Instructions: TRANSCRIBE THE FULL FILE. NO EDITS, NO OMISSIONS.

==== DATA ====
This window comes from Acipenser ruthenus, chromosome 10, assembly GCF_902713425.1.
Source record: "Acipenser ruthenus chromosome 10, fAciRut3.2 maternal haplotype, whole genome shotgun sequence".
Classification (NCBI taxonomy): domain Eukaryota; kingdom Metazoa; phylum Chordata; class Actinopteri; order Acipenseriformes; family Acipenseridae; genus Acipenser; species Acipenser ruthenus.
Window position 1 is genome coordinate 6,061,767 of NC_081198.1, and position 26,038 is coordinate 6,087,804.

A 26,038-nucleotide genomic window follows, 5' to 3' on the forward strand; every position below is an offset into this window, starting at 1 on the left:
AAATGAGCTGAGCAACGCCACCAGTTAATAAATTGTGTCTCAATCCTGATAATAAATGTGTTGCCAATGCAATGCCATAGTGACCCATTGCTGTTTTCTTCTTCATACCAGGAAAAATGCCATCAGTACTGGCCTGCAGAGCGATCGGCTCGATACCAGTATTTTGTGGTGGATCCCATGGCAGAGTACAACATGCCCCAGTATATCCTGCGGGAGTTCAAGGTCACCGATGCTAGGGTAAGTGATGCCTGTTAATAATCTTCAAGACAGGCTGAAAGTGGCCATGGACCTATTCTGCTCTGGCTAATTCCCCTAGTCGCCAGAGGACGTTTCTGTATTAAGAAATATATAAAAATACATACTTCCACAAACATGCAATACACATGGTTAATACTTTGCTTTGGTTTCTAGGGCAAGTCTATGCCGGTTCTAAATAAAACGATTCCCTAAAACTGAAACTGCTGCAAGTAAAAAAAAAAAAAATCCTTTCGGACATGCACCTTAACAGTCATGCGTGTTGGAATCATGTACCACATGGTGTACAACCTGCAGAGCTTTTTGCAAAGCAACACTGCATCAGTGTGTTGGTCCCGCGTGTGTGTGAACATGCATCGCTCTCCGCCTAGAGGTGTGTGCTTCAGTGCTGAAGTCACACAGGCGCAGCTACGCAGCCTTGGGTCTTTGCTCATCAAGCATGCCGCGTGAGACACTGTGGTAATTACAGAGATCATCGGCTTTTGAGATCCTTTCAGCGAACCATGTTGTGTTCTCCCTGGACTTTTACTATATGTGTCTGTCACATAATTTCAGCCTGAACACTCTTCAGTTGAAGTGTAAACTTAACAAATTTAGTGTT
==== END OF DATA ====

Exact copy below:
This window comes from Acipenser ruthenus, chromosome 10, assembly GCF_902713425.1.
Source record: "Acipenser ruthenus chromosome 10, fAciRut3.2 maternal haplotype, whole genome shotgun sequence".
Classification (NCBI taxonomy): domain Eukaryota; kingdom Metazoa; phylum Chordata; class Actinopteri; order Acipenseriformes; family Acipenseridae; genus Acipenser; species Acipenser ruthenus.
Window position 1 is genome coordinate 6,061,767 of NC_081198.1, and position 26,038 is coordinate 6,087,804.

A 26,038-nucleotide genomic window follows, 5' to 3' on the forward strand; every position below is an offset into this window, starting at 1 on the left:
AAATGAGCTGAGCAACGCCACCAGTTAATAAATTGTGTCTCAATCCTGATAATAAATGTGTTGCCAATGCAATGCCATAGTGACCCATTGCTGTTTTCTTCTTCATACCAGGAAAAATGCCATCAGTACTGGCCTGCAGAGCGATCGGCTCGATACCAGTATTTTGTGGTGGATCCCATGGCAGAGTACAACATGCCCCAGTATATCCTGCGGGAGTTCAAGGTCACCGATGCTAGGGTAAGTGATGCCTGTTAATAATCTTCAAGACAGGCTGAAAGTGGCCATGGACCTATTCTGCTCTGGCTAATTCCCCTAGTCGCCAGAGGACGTTTCTGTATTAAGAAATATATAAAAATACATACTTCCACAAACATGCAATACACATGGTTAATACTTTGCTTTGGTTTCTAGGGCAAGTCTATGCCGGTTCTAAATAAAACGATTCCCTAAAACTGAAACTGCTGCAAGTAAAAAAAAAAAAAATCCTTTCGGACATGCACCTTAACAGTCATGCGTGTTGGAATCATGTACCACATGGTGTACAACCTGCAGAGCTTTTTGCAAAGCAACACTGCATCAGTGTGTTGGTCCCGCGTGTGTGTGAACATGCATCGCTCTCCGCCTAGAGGTGTGTGCTTCAGTGCTGAAGTCACACAGGCGCAGCTACGCAGCCTTGGGTCTTTGCTCATCAAGCATGCCGCGTGAGACACTGTGGTAATTACAGAGATCATCGGCTTTTGAGATCCTTTCAGCGAACCATGTTGTGTTCTCCCTGGACTTTTACTATATGTGTCTGTCACATAATTTCAGCCTGAACACTCTTCAGTTGAAGTGTAAACTTAACAAATTTAGTGTT